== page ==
Some 400 Korean artifacts on show in Poland, first in Eastern Europe

By Park Yuna
  • Published : Oct 24, 2019 - 16:55
  • Updated : Oct 24, 2019 - 17:57

The exhibition “Splendor and Finesse: Spirit and Substance in Korean Art” is a special one for Yang Seung-mee, the National Museum of Korea curator who put it together. This is the first large-scale exhibition of Korean art in Eastern Europe.

The exhibition, which opened at the National Museum in Warsaw on Oct. 11 and runs until Jan. 12, features 391 artifacts from five stages of Korean history: prehistory, the Three Kingdoms (57 BC-AD 668), Unified Silla (668-918), Goryeo (918-1392) and Joseon (1392-1910).

“This kind of exhibition is very meaningful because when you learn about a certain country, you may start seeing the beginning of the country and the rise and fall of each kingdom or dynasty,” she said. 

Curator Yang Seung-mee sets up a sixth-century gold crown from the Silla Kingdom at the National Museum in Warsaw, in the Polish capital. (National Museum of Korea)

The exhibition was organized to mark the 30th anniversary of ties between South Korea and Poland this year. It also reciprocates the Polish art exhibition held at the National Museum of Korea four years ago.

The highlight of the exhibition in Poland is porcelain, especially Goryeo celadon.

Yang said museum officials from Poland showed great interest in Korean porcelain. Among the seven exhibition rooms, two are dedicated exclusively to 35 celadon items from the Goryeo Dynasty.

“At first, we considered not including some celadon (items) because we assumed that there wouldn’t be space for so many. But the museum officials from Poland offered to set up separate rooms for celadon,” Yang said. “I later learned that Poland is also famous for porcelain.” 

A “maebyeong” (plum bottle) with an inlaid cloud and crane design, from the Goryeo Kingdom (National Museum of Korea)

In addition to porcelain, Yang regards the sixth-century gold crown and ornaments from the Silla Kingdom as representative Korean relics. They are on view in the main area of the exhibition space. 

When curators start planning an exhibition, they first draw up a list of relics to exhibit. If the relics are already on display at museums as part of permanent exhibitions, the curators consult with the exhibition departments at those museums. Otherwise, they inspect the museums’ artifact storage areas and examine each artifact carefully, Yang said.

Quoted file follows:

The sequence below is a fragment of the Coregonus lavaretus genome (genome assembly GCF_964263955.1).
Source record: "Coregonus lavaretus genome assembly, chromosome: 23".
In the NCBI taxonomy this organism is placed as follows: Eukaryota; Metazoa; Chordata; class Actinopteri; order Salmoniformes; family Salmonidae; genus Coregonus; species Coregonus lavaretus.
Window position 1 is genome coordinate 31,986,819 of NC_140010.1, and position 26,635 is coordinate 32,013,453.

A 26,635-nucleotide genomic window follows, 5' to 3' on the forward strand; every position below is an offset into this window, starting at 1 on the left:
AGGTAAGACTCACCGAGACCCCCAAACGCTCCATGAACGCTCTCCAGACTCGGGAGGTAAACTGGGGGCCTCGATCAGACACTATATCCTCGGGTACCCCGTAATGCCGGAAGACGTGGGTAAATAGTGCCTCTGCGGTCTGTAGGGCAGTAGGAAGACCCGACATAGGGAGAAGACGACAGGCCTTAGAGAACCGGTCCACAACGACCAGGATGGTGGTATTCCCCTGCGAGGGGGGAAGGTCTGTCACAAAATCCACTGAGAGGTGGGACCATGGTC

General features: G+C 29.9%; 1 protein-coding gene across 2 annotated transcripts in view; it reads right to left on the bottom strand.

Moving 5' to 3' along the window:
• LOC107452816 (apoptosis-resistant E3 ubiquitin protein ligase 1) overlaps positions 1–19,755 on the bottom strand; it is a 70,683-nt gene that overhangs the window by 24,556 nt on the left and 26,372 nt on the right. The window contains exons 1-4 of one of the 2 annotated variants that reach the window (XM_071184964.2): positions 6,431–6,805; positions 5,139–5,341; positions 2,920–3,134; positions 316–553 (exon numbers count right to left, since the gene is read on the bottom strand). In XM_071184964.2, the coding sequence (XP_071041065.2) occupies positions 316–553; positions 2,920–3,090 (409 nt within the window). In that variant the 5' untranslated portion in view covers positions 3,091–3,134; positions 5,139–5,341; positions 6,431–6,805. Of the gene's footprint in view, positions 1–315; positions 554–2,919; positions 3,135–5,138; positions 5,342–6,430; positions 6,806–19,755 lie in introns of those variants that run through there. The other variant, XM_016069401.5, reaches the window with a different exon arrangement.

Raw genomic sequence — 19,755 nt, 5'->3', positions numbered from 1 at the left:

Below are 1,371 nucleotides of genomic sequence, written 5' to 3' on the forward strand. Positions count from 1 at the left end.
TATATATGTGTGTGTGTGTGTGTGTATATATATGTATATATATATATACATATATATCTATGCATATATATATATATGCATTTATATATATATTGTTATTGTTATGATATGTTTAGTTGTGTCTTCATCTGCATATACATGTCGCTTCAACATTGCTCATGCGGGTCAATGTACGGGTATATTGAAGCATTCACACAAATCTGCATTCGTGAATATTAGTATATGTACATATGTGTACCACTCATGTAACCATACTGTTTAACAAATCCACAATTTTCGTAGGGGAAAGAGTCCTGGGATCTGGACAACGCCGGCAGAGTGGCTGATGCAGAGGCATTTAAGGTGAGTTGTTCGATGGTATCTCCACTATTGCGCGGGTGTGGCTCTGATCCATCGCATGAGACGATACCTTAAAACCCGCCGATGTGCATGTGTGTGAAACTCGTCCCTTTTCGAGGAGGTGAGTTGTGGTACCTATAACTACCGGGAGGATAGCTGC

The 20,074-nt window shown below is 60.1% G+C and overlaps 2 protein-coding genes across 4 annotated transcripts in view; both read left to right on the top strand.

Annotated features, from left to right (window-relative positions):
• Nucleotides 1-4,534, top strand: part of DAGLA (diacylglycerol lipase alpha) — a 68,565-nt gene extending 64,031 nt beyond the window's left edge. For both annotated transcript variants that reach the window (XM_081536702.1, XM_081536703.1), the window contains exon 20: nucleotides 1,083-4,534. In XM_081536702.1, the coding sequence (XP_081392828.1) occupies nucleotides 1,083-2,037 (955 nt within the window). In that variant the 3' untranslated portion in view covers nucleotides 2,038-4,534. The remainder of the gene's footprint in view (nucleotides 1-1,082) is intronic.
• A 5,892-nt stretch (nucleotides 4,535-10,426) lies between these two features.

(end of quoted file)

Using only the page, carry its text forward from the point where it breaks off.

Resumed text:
While going through the vault of the National Museum of Korea to select artifacts, Yang spotted a 2.8-centimeter-long ornament from the Goryeo Dynasty. Impressed by its beauty, she did not hesitate to put it on the list of exhibits.

“It was so beautiful that I had to come up with a creative way to (help visitors see the details up close) because it was relatively small,” Yang said.

So she made use of “digital magnifying glasses” so people could zoom in on the ornaments, which appear on tablet screens as two- or three-dimensional images. “Digital methods are very effective and you can be creative with them because (there are no limits),” she said.

Eleven pairs of gold ornaments are on display.

Goguryeo mural tombs, an important remnant of Korean history located in North Korea, are shown in a seven-minute film that presents mural tombs from early, middle and late Goguryeo. 

Prehistoric relics are on display at “Splendor and Finesse: Spirit and Substance in Korean Art,” currently running at the National Museum in Warsaw, in the Polish capital. (National Museum of Korea)

Sometimes exhibition venues limit what can be displayed. As part of the show, Yang sought to include relics of Unified Silla, where Buddhist culture flourished and Buddhism became the state religion. Yang planned to show an 886-kilogram Buddha statue, but her plan fell through.

“The statue of Buddha was really beautiful, but it turned out that the exhibition site for the statue was the second floor of the museum, where the ceiling could bear up to 300 kilograms,” Yang said. “So we had to change the main artifact for the Unified Silla era to the gilt-bronze Buddha Triad Plaque. … I am still wistful about it.”

As an organizer of exhibitions in different counties, Yang’s experiences have given her some insight into foreign perceptions of Korean art. A meeting she attended to discuss the interior design for the exhibition in Poland was one of those moments, she said.

“The designer from Poland suggested achromatic colors for interior design at first, so we explained Koreans love colors such as ‘dancheong,’ and later the interior design for the Joseon Dynasty was changed to red,” she said. “It is a huge task as a curator to think of how to present the identity of Korean culture well in discussions with counterparts from foreign museums.”

She also said a support system was needed at the national level to better promote Korean culture in foreign countries.

“When we organize an exhibition, we talk to an embassy and Korean cultural institutes located there to create synergy, but communication doesn’t go well sometimes,” she said. “For example, hosting multiple Korean cultural events around the same time when an exhibition (of Korean artifacts) is going on is a good way to attract more people to the exhibition.

“South Korea is well-known for K-pop acts such as BTS, but I think it is exhibitions that play a role in expanding people’s interest to the cultural sphere,” Yang said.

By Park Yuna (